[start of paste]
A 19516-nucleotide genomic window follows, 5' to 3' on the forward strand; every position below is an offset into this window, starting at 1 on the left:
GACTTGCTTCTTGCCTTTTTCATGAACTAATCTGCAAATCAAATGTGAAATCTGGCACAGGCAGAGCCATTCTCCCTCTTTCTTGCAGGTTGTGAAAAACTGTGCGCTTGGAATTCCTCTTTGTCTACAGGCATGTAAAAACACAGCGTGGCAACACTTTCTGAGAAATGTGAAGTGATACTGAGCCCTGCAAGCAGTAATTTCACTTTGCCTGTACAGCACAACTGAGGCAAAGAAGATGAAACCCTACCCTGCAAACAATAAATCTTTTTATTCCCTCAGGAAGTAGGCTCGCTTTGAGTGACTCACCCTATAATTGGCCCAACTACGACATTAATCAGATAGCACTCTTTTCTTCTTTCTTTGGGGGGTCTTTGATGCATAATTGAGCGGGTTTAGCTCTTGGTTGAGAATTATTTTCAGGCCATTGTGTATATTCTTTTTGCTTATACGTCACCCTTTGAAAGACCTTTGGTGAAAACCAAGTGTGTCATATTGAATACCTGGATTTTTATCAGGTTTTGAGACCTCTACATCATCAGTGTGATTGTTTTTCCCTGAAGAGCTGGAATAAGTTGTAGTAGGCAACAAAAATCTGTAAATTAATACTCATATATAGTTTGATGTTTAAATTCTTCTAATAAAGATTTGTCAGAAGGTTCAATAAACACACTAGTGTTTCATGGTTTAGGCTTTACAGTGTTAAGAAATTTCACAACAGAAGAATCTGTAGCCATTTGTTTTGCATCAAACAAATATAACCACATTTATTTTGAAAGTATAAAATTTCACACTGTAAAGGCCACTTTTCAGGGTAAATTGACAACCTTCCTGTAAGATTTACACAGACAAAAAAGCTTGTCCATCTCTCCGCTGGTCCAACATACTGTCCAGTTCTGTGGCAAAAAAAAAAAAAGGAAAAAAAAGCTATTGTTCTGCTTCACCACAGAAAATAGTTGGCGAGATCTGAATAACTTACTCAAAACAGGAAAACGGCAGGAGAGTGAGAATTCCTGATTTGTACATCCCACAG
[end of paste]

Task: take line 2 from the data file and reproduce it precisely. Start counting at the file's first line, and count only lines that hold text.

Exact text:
GACTTGCTTCTTGCCTTTTTCATGAACTAATCTGCAAATCAAATGTGAAATCTGGCACAGGCAGAGCCATTCTCCCTCTTTCTTGCAGGTTGTGAAAAACTGTGCGCTTGGAATTCCTCTTTGTCTACAGGCATGTAAAAACACAGCGTGGCAACACTTTCTGAGAAATGTGAAGTGATACTGAGCCCTGCAAGCAGTAATTTCACTTTGCCTGTACAGCACAACTGAGGCAAAGAAGATGAAACCCTACCCTGCAAACAATAAATCTTTTTATTCCCTCAGGAAGTAGGCTCGCTTTGAGTGACTCACCCTATAATTGGCCCAACTACGACATTAATCAGATAGCACTCTTTTCTTCTTTCTTTGGGGGGTCTTTGATGCATAATTGAGCGGGTTTAGCTCTTGGTTGAGAATTATTTTCAGGCCATTGTGTATATTCTTTTTGCTTATACGTCACCCTTTGAAAGACCTTTGGTGAAAACCAAGTGTGTCATATTGAATACCTGGATTTTTATCAGGTTTTGAGACCTCTACATCATCAGTGTGATTGTTTTTCCCTGAAGAGCTGGAATAAGTTGTAGTAGGCAACAAAAATCTGTAAATTAATACTCATATATAGTTTGATGTTTAAATTCTTCTAATAAAGATTTGTCAGAAGGTTCAATAAACACACTAGTGTTTCATGGTTTAGGCTTTACAGTGTTAAGAAATTTCACAACAGAAGAATCTGTAGCCATTTGTTTTGCATCAAACAAATATAACCACATTTATTTTGAAAGTATAAAATTTCACACTGTAAAGGCCACTTTTCAGGGTAAATTGACAACCTTCCTGTAAGATTTACACAGACAAAAAAGCTTGTCCATCTCTCCGCTGGTCCAACATACTGTCCAGTTCTGTGGCAAAAAAAAAAAAAGGAAAAAAAAGCTATTGTTCTGCTTCACCACAGAAAATAGTTGGCGAGATCTGAATAACTTACTCAAAACAGGAAAACGGCAGGAGAGTGAGAATTCCTGATTTGTACATCCCACAG